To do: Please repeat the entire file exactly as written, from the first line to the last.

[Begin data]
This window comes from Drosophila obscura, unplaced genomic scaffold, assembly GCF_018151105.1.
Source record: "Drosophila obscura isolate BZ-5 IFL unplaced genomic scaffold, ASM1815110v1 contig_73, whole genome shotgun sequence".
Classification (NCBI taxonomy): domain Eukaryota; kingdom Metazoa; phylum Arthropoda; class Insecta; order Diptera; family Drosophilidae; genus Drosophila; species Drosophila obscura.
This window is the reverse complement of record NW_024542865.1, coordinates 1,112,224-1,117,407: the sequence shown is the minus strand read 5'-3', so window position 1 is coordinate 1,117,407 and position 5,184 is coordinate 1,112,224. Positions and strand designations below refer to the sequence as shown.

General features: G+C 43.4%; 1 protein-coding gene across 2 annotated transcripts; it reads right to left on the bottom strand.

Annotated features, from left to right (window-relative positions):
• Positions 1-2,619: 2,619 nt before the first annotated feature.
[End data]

This window comes from Drosophila obscura, unplaced genomic scaffold, assembly GCF_018151105.1.
Source record: "Drosophila obscura isolate BZ-5 IFL unplaced genomic scaffold, ASM1815110v1 contig_73, whole genome shotgun sequence".
Classification (NCBI taxonomy): domain Eukaryota; kingdom Metazoa; phylum Arthropoda; class Insecta; order Diptera; family Drosophilidae; genus Drosophila; species Drosophila obscura.
This window is the reverse complement of record NW_024542865.1, coordinates 1,112,224-1,117,407: the sequence shown is the minus strand read 5'-3', so window position 1 is coordinate 1,117,407 and position 5,184 is coordinate 1,112,224. Positions and strand designations below refer to the sequence as shown.

General features: G+C 43.4%; 1 protein-coding gene across 2 annotated transcripts; it reads right to left on the bottom strand.

Annotated features, from left to right (window-relative positions):
• Positions 1-2,619: 2,619 nt before the first annotated feature.